One by one she reviewed her options, weighing the pros and cons, until finally she had settled on the most audacious choice of all. Never in all her life had she considered such an ‘unMarian’ course of action. Yet, true to Angie’s assessment, it seemed necessary. Uncomfortable or not, it felt like a ‘fit.’

A quick internet search produced David Larmer’s Indian Falls phone number and Marian was ready for step one of her plan. At that point she hurried on, afraid that waiting would lead to a loss of nerve. Almost before she realized what was happening the ringing dial tone ended and a deep male voice had answered her call.

“Hello. Larmer residence. Can I help you?”

Marian took an instant to recalibrate. “You’re not David.”

“No ma’am. He’s in the other room. Would you like to talk to him.?”

“Of course. Why else would I have called?” She paused, then added, “I’m sorry. I didn’t mean to be so abrupt. Would you tell him it’s Marian?”

“Marian?,” Jerry repeated. “I believe I’ve heard that name mentioned before. And I’m guessing he’ll be surprised to hear it’s you.”

“I hope so.”

“Hold on just a minute. I’ll get him.”

“Who is it?” David asked as he took the cellphone Jerry handed him. He was frowning in disbelief as Jerry mouthed his reply. Then, a moment later, “Marian? Is that really you?”

“Of course it is. I hope you don’t mind. I’d hate to have you mad at me all over again.”

David took a moment to settle back in his recliner, soaking up a wave of unexpected relief. “I don’t mind at all,” he said. “It’s just a bit surprising. Besides, I never was mad at you.”

Pausing to summon the courage she had promised herself, Marian plowed ahead. “Good. The thing is, I heard that you’d had an accident. I wanted to call and be sure you’re alright.” 

She waited a few seconds for his response. Hearing none, she carried on. “Angie called your friend Jason the other day. He was the one who told her about that. Anyway, I hope you’re okay.”

“Yeah. I’m okay.” The notion of Angie and Jason talking again had captured his attention. Why would they do that? A moment later David’s need for answers had been pushed aside by the pleasant realization that he was talking to Marian, and she seemed to care about his situation.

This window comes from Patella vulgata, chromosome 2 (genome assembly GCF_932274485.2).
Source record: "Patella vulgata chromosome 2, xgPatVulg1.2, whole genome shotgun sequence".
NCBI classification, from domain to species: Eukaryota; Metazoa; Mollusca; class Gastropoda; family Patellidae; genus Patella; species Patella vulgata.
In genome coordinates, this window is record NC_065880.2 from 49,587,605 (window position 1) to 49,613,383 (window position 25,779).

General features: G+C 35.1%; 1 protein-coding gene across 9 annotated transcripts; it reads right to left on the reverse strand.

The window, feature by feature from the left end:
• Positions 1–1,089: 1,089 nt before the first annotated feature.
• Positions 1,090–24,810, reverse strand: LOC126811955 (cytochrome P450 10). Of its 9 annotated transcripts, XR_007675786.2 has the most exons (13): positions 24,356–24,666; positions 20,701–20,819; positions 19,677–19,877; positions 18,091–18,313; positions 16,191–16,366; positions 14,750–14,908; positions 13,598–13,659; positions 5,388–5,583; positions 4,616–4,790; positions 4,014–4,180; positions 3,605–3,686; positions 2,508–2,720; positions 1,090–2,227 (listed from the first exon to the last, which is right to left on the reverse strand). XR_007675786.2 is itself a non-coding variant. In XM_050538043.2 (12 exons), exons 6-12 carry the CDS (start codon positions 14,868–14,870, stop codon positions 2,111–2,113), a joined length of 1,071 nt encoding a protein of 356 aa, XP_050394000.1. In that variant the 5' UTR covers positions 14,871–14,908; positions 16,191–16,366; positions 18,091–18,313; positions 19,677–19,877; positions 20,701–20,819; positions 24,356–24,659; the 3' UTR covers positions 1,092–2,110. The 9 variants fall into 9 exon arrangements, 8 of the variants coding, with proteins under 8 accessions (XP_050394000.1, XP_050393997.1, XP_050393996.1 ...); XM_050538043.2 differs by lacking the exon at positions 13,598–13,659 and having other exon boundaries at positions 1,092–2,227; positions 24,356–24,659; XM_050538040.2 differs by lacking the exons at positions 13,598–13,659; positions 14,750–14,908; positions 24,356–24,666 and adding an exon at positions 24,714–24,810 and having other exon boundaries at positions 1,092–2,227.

“Actually,” he continued. “I can’t do much of anything. I spend most of the day just setting here ....except for when I take short walks around the house. They tell me that broken ribs take a while to mend. About all I can do is stay quiet and let them heal.”

“At least you’re back in Indian Falls,” Marian noted. “I'm told that you were recuperating somewhere else for a while. Seems like being home would make it easier to find a friendly nurse to help out. That would help make the time pass, wouldn’t it?”

At that moment Jerry entered the room to place a glass of water and a tiny pill on the TV tray next to David’s recliner. David was grinning at his friend as he explained to Marian, “I’ve got Jerry to keep me going. He’s not as pretty as some nurses. But in Indian Falls a fellow can’t be too fussy.”

“So what’s ahead? What are you going to do?”

“I don’t have to worry that for a while. The guys are planning to head south pretty soon, down to the Gulf. But I won’t be going with them. Like always, they’ll be roughing it, and I’m not up to that. The doctor says I’m on limited duty for another month or two. Hopefully by then I’ll have figured something out.”

“Look,” she said. “I mustn’t wear you out. I’m just glad that I worked up the nerve to call. If it’s okay I’ll probably to it again.”

“That would be nice. Assuming you have a break in your busy country club social calendar.”

“I’ll make time. I promise. So you take care.”